When your gaze is fixed upon some distant goal, those who run with you become a blur.  You take no notice that they may be stumbling along and might need some help.  The human heart, void of love and compassion for another is truly blind.  If you can't bring yourself to slow down long enough to offer some assistance, to support someone long enough to allow them to regain their strength, to offer them a cooling drink of water or a mouthful to eat, will a Gold Medal hanging around your neck be of value to anyone but you?
          Investing the time to help someone else will give you opportunity to renew your own strength, to rest, to face the miles ahead with renewed determination.  The time you spend will not diminish your position at the end, in fact you will find that you have gained a place or two, thanks to the short rest you had.
          "Is it the journey or the destination which matters?”  Janet asked me recently, and at first I was inclined to answer the destination, but even as the words were leaving my mouth I rethought my answer and knew that the journey was most important.
The race is over when we cross the finish line.  It is too late to go back and re-run it.  Success or failure is already determined, so what takes place between the "Start" and "Finish" matters most.
          Someone said "It's not whether you win or lose, but how you play the game."  That could apply here.
          It's strange how the middle of ones life often turns out to be the decisive point.  We struggle so hard to get there, and then, turning around and looking behind us, the start line is still in view and we are distraught.  We seem to have made so little headway, and even though we can't yet catch sight of the finish line, somehow, we know that it could be just around the next bend or over the next crest.  We have reached that invisible barrier devoted runners call "The Wall".  If they don't get that mystical "Second Wind", the race is over for them.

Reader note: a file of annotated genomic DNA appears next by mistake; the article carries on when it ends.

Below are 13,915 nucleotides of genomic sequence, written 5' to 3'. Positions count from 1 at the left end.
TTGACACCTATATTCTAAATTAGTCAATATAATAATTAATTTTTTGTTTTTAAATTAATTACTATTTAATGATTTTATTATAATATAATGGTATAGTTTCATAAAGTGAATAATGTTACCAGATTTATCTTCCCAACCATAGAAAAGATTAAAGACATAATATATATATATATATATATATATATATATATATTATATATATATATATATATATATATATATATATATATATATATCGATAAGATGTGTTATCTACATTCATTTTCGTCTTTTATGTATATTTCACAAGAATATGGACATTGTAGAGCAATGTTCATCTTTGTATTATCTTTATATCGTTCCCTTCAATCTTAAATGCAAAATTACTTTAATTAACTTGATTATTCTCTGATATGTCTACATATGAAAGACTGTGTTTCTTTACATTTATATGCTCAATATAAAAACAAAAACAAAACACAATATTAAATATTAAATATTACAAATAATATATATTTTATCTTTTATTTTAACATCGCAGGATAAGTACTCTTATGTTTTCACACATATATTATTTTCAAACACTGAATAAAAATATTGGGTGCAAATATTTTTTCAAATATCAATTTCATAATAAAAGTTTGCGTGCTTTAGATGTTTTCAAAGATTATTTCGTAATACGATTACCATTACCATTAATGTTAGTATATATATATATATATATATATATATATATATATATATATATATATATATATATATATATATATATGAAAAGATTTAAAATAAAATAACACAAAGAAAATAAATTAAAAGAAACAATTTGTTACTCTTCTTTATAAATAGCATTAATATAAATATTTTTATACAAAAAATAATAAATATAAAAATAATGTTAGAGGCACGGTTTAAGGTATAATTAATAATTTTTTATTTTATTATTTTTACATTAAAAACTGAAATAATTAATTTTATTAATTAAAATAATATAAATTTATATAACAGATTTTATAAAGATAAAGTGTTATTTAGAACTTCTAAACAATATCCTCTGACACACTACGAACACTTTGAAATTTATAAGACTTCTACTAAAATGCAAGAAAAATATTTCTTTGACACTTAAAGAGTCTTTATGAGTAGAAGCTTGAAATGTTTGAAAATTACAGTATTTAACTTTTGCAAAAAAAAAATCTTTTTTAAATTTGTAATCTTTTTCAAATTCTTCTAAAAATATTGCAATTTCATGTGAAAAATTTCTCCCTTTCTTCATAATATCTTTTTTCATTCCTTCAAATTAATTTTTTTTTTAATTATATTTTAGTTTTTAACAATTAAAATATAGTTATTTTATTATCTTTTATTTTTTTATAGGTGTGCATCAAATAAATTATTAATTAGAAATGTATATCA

How does one gain the second wind of life?  Is it generated by the mind or some unknown gland which science has yet to identify?  You know that painful ketch one gets from running at times.  It can disable a runner, cause him to pull up, stagger to the side of the track, and come to a complete stop.  For some, the will to continue allows them to fight through the pain.  It could be as simple as a sudden gust of wind in their face, a refreshing period of renewal brought about by something as basic as perspiration evaporating, and in that instant, the pain is gone, forgotten, and the pace quickens as the runner is able to draw from some, until now, unknown source of strength.  Don't overlook the fact that the wind, in this case, was the beginning of the process which allowed the runner to overcome the wall.
          I saw my father cross the finish line.  When he broke through the tape, he was at full stride.  He didn't limp across and fall to the ground exhausted.  His pace was quickening as he went out of sight.     
          Now, as I approach my 56th Birthday, another milepost reached, I have concluded that endurance is the most critical element for any runner in the race of life.  This race is not a Sprint or a Dash, a middle distance race, or even a Marathon.  It is a race full of hurdles or other kinds of obstacles.  The course cannot be studied before entering so a strategy can be worked out and planned.  There are streams and rivers running through deep valleys which must be crossed as one comes to them.  There are no bridges which span them.  There are gentle slopes and steep inclines, and yes, there will be mountains to climb.

          It is not speed or length of stride which will carry you though, but strength and endurance.  (Revised, Oct. 19, 1996)

Clarence Bowles